MYRA: In My Random Death, I talk about the time we met and the impression you made on me. It was like a speed date with an editor; we only had five minutes. Your spiky, pink-colored hair disarmed me, but I was impressed by the meticulous markups you did on my five-page hand-in for the 805 Writer’s Conference. You have a PhD in English, are a published author, and an editor, which accounts for your attention to detail. Can you explain a bit about your process?
BARBARA: Yes, it was like speed dating. I met with a dozen or so authors whose sample pages I had edited. Even with sample pages, of course, I always pay close attention, not only to what I call “gooder English” (a phrase I stole from a singer named Charo and began using with engineers when I was a technical editor) but also to logical thought and clarity. I’ve worked with more than 300 very smart people who may not be good writers. One of them, when I explained about adverbs, said, “So that’s what my sixth-grade teacher was talking about.” Whether I’m editing fact or fiction, I pay close attention to detail because I want to help my author produce the best possible book he or she can. That’s why we worked so closely together. We both worked hard, too, right?
MYRA: You like to work with an author who is engaged in the editing process of their manuscript. You’ve mentioned some clients don’t care and just dump their stuff on you. In my case, I cared a lot. We passed through my manuscript three times, looking it over, word for word, using track changes, with me accepting and rejecting your edits, as you questioned mine. I describe it as you weeding my flowers and pruning my trees. You did it without disturbing the voice of my garden. Is that usual for an editor?
BARBARA: Yes, I like to use the metaphor that an author is planting a really big garden and broadcasting seeds all over the place. My job is to weed the garden and possibly trim the trees. That’s what I did when I worked on your book. I weeded out, for example, some of your Canadianisms, like those clichéd “eh’s,” and some redundancies, too. You did indeed care a lot, and I’m always glad when an author pays attention and asks questions. My changes are not always perfect (duh!) because sometimes what I’m reading doesn’t quite make sense, so in editing, I can only give it my best shot. Sometimes I guess wrong. You (like other authors who pay attention) worked hard to clarify what you meant. That helped me, which helped you create a better, more readable, better written book. Brava.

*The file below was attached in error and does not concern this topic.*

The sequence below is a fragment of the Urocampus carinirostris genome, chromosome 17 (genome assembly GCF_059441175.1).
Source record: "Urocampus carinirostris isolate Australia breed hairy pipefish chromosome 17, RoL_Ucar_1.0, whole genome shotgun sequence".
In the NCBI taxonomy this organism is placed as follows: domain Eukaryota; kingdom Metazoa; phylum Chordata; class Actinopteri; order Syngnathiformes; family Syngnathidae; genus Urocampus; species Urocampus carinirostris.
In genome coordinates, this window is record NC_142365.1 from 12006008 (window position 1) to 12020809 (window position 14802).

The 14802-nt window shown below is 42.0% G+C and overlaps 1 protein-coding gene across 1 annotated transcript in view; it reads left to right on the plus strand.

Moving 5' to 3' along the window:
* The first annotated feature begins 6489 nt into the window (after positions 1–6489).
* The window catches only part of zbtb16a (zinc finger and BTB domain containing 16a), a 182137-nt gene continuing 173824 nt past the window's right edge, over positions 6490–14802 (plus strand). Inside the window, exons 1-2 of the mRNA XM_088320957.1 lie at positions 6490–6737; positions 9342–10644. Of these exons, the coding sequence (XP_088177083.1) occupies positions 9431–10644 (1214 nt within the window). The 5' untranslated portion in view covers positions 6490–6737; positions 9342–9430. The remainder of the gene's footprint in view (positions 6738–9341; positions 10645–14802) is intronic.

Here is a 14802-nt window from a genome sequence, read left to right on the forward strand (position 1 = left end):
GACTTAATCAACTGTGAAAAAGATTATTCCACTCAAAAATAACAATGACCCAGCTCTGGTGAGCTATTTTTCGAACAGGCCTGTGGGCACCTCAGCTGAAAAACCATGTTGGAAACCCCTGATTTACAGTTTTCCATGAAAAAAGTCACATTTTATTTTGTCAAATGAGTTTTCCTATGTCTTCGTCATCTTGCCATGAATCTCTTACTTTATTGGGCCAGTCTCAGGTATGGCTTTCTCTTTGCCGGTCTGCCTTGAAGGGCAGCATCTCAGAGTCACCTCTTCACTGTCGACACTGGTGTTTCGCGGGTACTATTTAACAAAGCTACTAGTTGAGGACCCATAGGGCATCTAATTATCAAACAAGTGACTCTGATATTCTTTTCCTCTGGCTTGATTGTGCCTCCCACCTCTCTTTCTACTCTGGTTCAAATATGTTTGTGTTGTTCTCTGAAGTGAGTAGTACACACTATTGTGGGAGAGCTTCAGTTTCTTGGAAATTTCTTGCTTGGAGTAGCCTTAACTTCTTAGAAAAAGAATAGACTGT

MYRA: Thank you. To tell my story, it was a treasure to work with someone like you, who has the depth of the esoteric, the mystical, spiritual, the goddess world, and can grasp the legal mind at work, as well. I wasn’t your first lawyer as a client, and you’ve written about books on esoteric subjects. Your background as the venerable leader of a spiritual group can help others describe what seems indescribable. Can you speak to that a little?
BARBARA: Many thanks for your kind words. I’m still not sure I can “grasp” the legal mind, but I have worked with enough lawyers to understand that I should not mess with the legal jargon. What I can safely edit is the lawyer’s everyday writing, which was the content of most of your book. (Your descriptions of appearing before the U.S. Supreme Court were fascinating.) I majored in English literature for two graduate degrees, then started reading history to put the literature in context, and then somehow expanded my reading to esoteric, occult, and spiritual topics. That was maybe forty years ago, and I’ve never stopped reading. I’ve edited many books on esoteric wisdom and/or New Age philosophies, including at least two books with new ideas about the Tarot. That’s why our email conversations were so much fun. We’re on a lot of the same wavelengths. And that’s why I’m looking forward to working with you on your next book. Bright blessings!